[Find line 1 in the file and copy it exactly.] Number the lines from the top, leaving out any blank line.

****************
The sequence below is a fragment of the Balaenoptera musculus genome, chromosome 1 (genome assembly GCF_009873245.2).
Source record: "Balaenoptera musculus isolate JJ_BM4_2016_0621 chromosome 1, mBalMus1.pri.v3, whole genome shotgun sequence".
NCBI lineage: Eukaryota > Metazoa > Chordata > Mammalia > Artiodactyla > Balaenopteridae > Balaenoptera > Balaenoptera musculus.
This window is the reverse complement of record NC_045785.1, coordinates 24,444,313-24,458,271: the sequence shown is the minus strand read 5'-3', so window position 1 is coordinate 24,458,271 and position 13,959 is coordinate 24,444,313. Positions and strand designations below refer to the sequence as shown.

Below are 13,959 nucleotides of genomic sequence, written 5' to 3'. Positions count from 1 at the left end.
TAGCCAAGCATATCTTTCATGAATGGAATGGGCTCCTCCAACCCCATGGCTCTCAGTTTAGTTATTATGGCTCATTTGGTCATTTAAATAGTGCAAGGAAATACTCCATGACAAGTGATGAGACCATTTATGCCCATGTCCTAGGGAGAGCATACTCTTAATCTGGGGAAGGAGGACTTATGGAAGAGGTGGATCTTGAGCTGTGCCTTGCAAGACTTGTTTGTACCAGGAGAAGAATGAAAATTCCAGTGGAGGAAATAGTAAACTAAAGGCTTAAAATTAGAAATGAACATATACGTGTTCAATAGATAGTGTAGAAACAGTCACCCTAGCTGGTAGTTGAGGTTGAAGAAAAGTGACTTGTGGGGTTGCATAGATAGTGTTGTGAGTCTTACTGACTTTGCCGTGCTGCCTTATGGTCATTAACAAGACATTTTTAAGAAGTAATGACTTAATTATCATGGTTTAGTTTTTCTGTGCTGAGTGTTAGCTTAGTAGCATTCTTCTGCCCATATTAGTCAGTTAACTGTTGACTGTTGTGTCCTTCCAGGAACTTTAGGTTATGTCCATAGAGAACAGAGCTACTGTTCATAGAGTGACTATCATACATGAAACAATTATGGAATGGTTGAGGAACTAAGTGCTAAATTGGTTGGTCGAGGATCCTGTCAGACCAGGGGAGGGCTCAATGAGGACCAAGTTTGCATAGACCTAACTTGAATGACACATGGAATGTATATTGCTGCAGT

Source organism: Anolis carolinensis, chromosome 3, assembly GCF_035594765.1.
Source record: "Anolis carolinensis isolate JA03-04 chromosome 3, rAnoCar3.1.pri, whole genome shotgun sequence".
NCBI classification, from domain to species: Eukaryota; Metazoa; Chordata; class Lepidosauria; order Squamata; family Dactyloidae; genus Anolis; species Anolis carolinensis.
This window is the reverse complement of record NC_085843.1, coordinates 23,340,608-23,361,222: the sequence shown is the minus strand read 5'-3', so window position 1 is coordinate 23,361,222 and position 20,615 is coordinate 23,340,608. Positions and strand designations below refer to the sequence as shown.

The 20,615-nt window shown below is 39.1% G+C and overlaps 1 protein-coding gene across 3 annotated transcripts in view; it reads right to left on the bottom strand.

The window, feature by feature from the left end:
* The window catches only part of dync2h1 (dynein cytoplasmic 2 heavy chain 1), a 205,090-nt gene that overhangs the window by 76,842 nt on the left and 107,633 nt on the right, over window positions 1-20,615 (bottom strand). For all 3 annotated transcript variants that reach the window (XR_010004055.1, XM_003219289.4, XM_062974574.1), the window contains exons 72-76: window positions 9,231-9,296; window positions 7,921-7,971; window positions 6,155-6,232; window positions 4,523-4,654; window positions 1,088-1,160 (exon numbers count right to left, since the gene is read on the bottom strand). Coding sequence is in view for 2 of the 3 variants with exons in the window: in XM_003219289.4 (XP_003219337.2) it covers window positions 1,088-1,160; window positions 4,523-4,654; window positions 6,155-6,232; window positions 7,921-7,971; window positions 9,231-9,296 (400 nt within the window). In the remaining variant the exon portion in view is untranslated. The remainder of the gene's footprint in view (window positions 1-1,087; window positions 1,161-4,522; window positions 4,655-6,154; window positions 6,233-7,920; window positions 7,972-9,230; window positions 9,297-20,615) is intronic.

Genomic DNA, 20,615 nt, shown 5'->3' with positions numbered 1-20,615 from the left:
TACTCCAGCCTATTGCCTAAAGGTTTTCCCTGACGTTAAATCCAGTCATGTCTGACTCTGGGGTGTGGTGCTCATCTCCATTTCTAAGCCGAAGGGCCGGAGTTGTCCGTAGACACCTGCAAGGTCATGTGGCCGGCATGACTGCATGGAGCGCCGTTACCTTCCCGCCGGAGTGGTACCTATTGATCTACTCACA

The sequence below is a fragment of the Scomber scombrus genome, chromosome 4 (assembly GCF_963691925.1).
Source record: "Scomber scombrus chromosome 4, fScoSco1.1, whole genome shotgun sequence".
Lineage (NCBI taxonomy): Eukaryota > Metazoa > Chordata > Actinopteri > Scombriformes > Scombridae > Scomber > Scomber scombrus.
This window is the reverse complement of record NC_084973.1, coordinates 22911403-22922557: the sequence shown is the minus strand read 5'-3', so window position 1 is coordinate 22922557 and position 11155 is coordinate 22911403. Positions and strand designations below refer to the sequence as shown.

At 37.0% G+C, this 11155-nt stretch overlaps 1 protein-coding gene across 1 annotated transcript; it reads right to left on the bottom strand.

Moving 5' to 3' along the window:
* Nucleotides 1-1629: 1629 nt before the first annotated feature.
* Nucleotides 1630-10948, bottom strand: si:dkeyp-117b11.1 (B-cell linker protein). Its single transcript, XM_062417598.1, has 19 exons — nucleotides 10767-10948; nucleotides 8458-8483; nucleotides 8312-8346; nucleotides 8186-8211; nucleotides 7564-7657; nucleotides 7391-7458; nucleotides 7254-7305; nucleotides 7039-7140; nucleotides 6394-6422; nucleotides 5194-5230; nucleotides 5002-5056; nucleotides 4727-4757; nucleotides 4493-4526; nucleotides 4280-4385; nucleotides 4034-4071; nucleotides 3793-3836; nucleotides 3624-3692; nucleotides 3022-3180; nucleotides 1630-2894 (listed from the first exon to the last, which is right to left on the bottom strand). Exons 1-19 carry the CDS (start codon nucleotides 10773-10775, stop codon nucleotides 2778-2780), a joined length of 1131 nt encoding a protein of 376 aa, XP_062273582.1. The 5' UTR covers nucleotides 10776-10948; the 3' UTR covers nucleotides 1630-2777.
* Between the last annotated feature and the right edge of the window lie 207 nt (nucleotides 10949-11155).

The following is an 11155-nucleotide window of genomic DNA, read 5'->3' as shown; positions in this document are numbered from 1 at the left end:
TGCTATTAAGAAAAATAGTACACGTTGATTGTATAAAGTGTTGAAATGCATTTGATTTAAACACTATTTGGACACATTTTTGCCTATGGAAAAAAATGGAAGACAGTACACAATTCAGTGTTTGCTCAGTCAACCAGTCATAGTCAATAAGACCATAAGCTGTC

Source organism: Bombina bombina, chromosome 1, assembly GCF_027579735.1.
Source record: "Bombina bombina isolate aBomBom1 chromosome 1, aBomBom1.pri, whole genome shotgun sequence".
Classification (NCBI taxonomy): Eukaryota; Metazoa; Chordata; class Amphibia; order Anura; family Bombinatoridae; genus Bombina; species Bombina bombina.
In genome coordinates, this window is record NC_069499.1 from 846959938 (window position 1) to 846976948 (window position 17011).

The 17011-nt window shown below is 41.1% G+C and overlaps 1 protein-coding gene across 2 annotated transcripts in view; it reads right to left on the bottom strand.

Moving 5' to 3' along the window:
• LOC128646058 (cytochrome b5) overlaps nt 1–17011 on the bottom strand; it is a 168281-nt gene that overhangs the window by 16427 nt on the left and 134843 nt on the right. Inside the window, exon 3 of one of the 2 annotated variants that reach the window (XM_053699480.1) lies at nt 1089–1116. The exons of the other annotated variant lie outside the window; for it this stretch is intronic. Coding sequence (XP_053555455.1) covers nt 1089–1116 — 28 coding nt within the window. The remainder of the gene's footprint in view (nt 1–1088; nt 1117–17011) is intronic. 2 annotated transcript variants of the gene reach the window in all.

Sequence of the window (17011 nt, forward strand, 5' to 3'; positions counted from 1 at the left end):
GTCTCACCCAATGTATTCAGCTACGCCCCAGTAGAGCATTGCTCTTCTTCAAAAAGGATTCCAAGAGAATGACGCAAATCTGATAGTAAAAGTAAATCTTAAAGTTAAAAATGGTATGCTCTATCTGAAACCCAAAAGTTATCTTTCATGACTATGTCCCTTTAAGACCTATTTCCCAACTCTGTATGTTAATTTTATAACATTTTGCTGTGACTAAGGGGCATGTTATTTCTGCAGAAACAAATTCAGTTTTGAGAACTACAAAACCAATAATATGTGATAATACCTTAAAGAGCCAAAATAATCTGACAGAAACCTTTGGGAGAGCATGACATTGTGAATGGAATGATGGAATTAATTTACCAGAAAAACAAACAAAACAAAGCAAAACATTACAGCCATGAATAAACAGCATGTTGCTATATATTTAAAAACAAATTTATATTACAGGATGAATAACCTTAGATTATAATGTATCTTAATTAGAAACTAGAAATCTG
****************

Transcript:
The sequence below is a fragment of the Balaenoptera musculus genome, chromosome 1 (genome assembly GCF_009873245.2).